UNITED STATES DISTRICT COURT SOUTHERN DISTRICT OF CALIFORNIA
February 23, 2011
SAMUEL K. PORTER,
HOWARD ET AL.,
The opinion of the court was delivered by: Peter C. LewisU.S. Magistrate Judge United States District Court
ORDER SUBMITTING DEFENDANTS' MOTION TO DISMISS AND STRIKE FIRST AMENDED COMPLAINT;
ORDER DENYING PLAINTIFF'S EX PARTE APPLICATION FOR EXTENSION OF TIME TO PREPARE RESPONSE AS MOOT; and ORDER DENYING PLAINTIFF'S MOTION FOR ACCESS TO THE COURTS
(Doc. Nos. 37; 41.)
ORDER SUBMITTING DEFENDANTS' MOTION TO DISMISS
On January 10, 2011, Defendants filed a Motion to Dismiss and Strike First Amended Complaint on grounds that Plaintiff failed to exhaust administrative remedies prior to filing the First Amended Complaint and Plaintiff fails to state a claim upon which relief can be granted. (Doc. No. 27 at 2.) On February 4, 2011, Plaintiff filed a Response in Opposition to Defendants' Motion to Dismiss (Doc. No. 30) to which Defendants have replied. (See Doc. No. 31.) The Motion to Dismiss is hereby SUBMITTED on the papers and the hearing date of February 25, 2011 is VACATED.
ORDER DENYING PLAINTIFF'S EX PARTE APPLICATION FOR EXTENSION OF TIME TO PREPARE RESPONSE AS MOOT
The Court is in receipt of Plaintiff's Ex Parte Application for Extension of Time to Prepare Response. (Doc. No. 37.) At this time, the Court notes Plaintiff's Response in Opposition to Defendant's Motion to Dismiss was filed on February 4, 2011, and no other responses are required from Plaintiff at this time. (See Doc. No. 30.) As such, Plaintiff's Ex Parte Application is denied as MOOT.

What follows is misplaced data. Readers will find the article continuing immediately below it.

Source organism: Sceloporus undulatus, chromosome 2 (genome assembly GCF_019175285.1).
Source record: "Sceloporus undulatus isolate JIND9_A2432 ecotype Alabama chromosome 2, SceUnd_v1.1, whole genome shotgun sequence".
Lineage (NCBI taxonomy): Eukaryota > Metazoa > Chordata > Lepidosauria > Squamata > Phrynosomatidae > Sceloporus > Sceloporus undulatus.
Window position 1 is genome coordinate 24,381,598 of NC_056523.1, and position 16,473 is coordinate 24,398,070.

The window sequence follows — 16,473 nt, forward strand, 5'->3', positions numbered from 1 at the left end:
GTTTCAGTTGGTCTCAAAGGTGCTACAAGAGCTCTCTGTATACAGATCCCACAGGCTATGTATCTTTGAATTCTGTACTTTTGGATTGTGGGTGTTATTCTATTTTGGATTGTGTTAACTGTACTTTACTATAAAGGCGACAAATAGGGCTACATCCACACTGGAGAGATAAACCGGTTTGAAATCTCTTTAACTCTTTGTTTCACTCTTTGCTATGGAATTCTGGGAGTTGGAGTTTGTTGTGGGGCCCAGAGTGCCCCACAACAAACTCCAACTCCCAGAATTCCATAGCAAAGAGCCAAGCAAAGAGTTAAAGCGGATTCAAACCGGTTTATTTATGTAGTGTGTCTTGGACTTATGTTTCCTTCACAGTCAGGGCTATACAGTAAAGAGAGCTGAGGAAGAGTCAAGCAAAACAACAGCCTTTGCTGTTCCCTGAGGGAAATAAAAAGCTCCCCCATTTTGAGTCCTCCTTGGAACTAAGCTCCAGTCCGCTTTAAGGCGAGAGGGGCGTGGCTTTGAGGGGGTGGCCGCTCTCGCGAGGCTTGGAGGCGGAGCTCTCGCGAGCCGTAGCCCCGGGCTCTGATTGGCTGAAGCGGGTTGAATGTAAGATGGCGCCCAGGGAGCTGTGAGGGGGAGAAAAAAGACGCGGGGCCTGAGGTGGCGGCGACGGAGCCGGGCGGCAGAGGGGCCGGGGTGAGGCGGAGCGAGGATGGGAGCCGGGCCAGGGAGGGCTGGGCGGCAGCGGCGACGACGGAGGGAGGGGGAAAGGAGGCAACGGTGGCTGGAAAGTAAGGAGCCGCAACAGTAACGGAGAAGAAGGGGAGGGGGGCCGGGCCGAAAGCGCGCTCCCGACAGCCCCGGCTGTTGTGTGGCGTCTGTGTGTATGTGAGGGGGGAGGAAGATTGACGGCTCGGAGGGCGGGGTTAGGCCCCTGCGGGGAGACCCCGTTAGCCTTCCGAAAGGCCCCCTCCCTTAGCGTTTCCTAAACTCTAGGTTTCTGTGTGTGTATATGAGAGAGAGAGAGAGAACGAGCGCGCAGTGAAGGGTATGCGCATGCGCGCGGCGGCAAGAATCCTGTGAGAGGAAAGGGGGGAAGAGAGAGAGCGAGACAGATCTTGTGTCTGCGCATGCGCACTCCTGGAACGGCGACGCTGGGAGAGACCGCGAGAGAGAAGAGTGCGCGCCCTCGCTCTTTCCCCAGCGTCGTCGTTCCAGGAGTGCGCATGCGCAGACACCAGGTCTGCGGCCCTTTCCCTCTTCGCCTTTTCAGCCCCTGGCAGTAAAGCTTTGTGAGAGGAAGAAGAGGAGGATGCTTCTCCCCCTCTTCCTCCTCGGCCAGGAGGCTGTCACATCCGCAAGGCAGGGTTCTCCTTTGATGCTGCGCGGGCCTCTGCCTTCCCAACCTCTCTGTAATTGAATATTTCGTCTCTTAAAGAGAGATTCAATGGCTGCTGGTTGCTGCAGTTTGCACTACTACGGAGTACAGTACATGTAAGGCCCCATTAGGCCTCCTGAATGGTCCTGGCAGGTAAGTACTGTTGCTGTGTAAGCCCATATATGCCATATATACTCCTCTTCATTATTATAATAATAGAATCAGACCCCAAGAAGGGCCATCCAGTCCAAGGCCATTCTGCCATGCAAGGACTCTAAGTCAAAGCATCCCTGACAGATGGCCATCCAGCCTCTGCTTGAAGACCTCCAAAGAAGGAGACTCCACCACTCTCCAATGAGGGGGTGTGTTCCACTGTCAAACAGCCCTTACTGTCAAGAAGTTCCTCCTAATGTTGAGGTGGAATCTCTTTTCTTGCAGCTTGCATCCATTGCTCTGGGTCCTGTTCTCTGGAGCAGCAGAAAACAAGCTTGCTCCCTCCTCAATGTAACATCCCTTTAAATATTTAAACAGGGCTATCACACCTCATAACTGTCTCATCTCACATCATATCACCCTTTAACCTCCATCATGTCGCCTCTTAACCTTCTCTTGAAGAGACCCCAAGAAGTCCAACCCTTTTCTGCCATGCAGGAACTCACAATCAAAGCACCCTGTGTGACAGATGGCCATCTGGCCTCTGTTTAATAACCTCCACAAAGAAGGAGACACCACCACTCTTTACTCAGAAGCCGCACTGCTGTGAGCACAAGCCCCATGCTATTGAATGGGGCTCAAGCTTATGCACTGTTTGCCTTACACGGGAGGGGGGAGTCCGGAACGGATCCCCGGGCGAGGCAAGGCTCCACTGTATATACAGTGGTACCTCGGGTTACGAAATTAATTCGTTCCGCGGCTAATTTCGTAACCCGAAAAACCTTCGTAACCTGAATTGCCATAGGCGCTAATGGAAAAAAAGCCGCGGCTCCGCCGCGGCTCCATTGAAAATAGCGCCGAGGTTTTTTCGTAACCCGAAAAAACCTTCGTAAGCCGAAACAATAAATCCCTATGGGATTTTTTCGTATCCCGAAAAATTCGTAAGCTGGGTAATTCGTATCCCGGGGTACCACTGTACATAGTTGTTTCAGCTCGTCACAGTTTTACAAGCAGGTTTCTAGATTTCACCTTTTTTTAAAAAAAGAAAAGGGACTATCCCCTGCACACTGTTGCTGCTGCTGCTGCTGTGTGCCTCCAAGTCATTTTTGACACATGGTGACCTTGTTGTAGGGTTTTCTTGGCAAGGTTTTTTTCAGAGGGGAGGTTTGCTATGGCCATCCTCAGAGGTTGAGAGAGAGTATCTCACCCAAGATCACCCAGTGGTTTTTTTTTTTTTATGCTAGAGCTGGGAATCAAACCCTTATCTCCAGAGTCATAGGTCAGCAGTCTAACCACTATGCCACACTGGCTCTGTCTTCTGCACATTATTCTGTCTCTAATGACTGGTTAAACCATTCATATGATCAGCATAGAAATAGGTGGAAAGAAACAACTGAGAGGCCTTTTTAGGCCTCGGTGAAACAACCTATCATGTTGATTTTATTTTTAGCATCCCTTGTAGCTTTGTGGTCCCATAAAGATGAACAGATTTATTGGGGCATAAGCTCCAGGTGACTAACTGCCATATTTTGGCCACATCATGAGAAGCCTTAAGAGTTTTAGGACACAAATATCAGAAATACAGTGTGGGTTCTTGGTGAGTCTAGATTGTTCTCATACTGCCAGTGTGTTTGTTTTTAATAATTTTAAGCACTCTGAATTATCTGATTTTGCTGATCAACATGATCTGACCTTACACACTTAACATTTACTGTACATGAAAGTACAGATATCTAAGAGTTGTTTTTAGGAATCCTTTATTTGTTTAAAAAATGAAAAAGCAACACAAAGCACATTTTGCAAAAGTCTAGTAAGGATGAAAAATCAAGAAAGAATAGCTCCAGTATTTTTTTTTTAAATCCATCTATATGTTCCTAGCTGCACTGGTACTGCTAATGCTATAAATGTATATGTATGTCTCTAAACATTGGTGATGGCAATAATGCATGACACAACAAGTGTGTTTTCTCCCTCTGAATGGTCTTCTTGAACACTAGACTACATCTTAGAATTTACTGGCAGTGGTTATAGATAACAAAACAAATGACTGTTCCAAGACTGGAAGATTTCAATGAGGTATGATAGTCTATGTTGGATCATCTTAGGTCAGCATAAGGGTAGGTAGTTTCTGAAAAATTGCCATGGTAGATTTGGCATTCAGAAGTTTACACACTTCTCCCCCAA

ORDER DENYING PLAINTIFF'S MOTION FOR ACCESS TO THE COURTS
The Court is also in receipt of Plaintiff's Motion for Access to the Courts. (Doc. No. 41.) Plaintiff requests, among other things: (1) electronic delivery of cases and statutes with commentary (Doc. No. 41 at 1); (2) for the "Court to come up with solution" (Id. at 41.); and (3) "for Judge to send copy of Amended Complaint to following news agencies." (Doc. No. 41-2 at 1.) Because the crux of Plaintiff's requests is some form of aid in the litigation of Plaintiff's claims, the Court addresses Plaintiff's requests as a Motion for Access to the Courts. (Doc. No. 41.)
In Bounds v. Smith, 430 U.S. 817 (1977), the Supreme Court held that "the fundamental constitutional right of access to the courts requires prison authorities to assist inmates in the preparation and filing of meaningful legal papers by providing prisoners with adequate law libraries or adequate assistance from persons who are trained in the law." Id. at 828.*fn1 Further, the right of access is only guaranteed for certain types of claims: direct and collateral attacks upon a conviction or sentence, and civil rights actions challenging the conditions of confinement. Lewis v. Casey, 518 U.S. 343, 354 (1996). Even within these boundaries, the right does not require prison officials to provide materials beyond those that would enable a prisoner to bring their grievance before the Court. "Impairment of any other litigating capacity is simply one of the incidental (and perfectly constitutional) consequences of conviction and incarceration." Id. at 355.
Although the Court is sympathetic to Plaintiff's requests, it is not the Court's responsibility to aid Plaintiff in the litigation of his claims. Plaintiff has not shown instances which would give rise to a constitutional claim such as "a complaint he prepared was dismissed" because he was unable to gain library access, or that he was "so stymied" by inadequate law library access that "he was unable to even file a complaint." Id. at 351. Moreover, Plaintiff appears to receive adequate library access and the same legal services as does any other incarcerated Plaintiff litigating the same types of claims. (See Doc. No. 37.) As such, Plaintiff's Motion for Access to the Courts is DENIED.
IT IS SO ORDERED.